Hard reporting: Why reading went under the radar for so long – and what one reporter is aiming to do about it

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ALEXANDER RUSSO (@alexanderrusso) is editor of The Grade.

5 comments

  • Ellen

    Teachers don’t learn class room management either. And probably lots of other things. They are too busy filling out forms, trying some new kookie curriculum, etc. Anything but teaching. I speak both as an old former teacher and as a parent.

    No one taught me to read – I was reading before I started school. I don’t know why that is either. Two of my children did the same, one could read, but not well, when school started.

  • Hello Alexander Russo,
    The reading war will go one for a few more decades because teachers, scientists and reporters are barking up the wrong tree.
    Reporters just publish articles to do their work. Are they really interested in knowing why kids cannot read despite all the policies being introduced?
    I wrote to Emily Hanford and to APM and they never bothered to respond.
    I know why many kids cannot read in English and yet can read in other languages using the same alphabets as does English.
    Would you like to listen to what I have to say?
    Email me, and we can discuss.

  • Pat Stone

    Whatever method is used, you have to keep going until the child(ren) can read as well as you’ve decided they should. The reason some children don’t learn to read well is that they are not taught for long enough. School decides they will be taught until such and such a date and then stop, whether they can read well or not. For those who do not read well enough by that date, either the teacher or the method or both will be blamed.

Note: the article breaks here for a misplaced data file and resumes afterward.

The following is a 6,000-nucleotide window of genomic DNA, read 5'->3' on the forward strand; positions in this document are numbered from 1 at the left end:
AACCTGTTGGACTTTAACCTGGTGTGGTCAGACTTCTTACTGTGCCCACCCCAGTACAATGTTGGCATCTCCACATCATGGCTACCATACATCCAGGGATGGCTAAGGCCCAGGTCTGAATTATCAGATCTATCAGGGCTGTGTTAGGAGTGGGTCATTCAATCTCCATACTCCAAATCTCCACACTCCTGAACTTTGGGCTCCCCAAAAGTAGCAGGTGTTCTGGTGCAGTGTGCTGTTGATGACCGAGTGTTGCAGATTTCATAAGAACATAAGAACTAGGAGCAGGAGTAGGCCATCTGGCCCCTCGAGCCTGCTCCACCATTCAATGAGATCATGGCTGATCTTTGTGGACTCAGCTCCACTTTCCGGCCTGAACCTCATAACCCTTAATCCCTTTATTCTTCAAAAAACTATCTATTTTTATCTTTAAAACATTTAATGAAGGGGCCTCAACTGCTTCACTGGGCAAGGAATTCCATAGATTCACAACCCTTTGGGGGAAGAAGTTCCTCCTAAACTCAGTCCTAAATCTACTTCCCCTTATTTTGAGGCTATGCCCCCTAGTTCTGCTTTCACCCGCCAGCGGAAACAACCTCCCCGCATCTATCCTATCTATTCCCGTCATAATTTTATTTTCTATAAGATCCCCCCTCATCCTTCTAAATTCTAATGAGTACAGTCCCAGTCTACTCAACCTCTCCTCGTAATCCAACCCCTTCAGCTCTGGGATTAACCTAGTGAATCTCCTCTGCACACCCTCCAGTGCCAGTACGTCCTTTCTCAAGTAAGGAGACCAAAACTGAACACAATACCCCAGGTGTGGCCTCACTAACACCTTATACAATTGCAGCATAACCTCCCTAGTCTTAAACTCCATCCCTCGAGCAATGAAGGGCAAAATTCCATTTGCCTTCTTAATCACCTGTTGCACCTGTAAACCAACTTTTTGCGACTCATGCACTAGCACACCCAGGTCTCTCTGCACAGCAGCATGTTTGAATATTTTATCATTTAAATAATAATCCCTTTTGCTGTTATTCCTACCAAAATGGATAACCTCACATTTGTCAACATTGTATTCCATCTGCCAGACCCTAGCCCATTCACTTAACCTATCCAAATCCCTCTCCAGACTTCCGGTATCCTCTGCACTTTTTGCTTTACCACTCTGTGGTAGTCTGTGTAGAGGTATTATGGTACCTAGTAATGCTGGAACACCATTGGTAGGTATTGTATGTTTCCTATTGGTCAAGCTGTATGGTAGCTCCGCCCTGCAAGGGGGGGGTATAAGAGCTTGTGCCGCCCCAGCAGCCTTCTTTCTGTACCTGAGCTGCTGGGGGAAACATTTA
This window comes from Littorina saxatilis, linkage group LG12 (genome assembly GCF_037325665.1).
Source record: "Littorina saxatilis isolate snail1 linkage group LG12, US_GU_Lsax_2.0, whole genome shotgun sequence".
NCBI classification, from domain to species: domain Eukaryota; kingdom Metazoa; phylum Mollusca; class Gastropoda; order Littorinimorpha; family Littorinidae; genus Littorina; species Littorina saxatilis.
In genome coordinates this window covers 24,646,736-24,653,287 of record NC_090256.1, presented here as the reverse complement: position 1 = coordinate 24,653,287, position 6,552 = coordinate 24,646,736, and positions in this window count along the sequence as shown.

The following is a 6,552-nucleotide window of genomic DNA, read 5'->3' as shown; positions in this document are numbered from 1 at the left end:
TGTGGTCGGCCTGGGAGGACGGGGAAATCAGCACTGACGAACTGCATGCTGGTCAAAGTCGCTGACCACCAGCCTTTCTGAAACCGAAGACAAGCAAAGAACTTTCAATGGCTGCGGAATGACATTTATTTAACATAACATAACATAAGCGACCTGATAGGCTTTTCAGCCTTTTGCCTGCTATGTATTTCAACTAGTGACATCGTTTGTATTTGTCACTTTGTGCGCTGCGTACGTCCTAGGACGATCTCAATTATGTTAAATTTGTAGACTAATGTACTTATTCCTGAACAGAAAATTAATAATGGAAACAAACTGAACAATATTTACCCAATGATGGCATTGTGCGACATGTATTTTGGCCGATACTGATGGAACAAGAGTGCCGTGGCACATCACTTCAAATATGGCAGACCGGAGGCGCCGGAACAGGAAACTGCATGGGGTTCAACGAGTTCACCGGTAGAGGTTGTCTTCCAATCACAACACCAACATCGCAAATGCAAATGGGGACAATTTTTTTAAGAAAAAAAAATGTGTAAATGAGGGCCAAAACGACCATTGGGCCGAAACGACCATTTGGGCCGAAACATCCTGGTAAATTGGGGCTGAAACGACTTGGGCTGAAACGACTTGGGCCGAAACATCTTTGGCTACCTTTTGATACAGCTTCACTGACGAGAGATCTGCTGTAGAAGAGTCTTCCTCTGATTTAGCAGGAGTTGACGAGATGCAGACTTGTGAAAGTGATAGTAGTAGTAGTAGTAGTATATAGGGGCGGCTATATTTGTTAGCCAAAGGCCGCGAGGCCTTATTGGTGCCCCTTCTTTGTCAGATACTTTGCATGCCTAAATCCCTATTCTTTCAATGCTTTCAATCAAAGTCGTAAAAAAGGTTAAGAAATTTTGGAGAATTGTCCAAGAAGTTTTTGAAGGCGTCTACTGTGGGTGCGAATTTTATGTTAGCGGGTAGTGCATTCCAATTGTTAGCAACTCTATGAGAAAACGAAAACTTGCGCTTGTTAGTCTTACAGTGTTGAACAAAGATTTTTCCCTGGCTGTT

Let’s give children a limited number of swimming lessons and then throw everyone in the deep end. Many will be fine. Many will not.
    Nope!
    A major reason phonics seems to be the answer to all our prayers is that it seems to offer a quick fix. It is similar to learning the alphabet song – even toddlers can do that – it seems miraculous that little kids can rote learn items and feed them back.
    But, in England at any rate, when cohorts are assessed and tested on the entirety of what reading is, including attention to understanding of meaning, prosody, syntax, ‘comprehension’ and desire to read when they don’t have to, those taught mainly or solely by phonics at 3, 4, 5 and 6 are no better off and are sometimes worse off at 7 and 11 than others who are not.
    Teaching reading is a matter of carrying on teaching until every child can do it – simple as that. Teaching everyone to read well involves the entire system responding to each individual child, not forcing every child to learn with a method and in a timescale that ‘research’ wants to dictate.
    Put the expertise – likewise the money – into the teachers, not the materials.

  • Dennis Ashendorf

    Besides the use of the word “balanced,” there may be another reason, science/phonics lost: does teaching phonics help high-SES MORE than low-SES students. This isn’t a silly question, but one that hangs over every professor since the Sesame Street research of the early 1980s.

    There was an achievement gap that Sesame Street addressed: African-American students improved when Sesame Street was introduced. The ‘problem’ was that Anglos improved more. The result has vexed “equity” researchers for 40 years now, where closing the achievement gap by LOWERING the top bar is a stated goal. I’ve heard it said several times.

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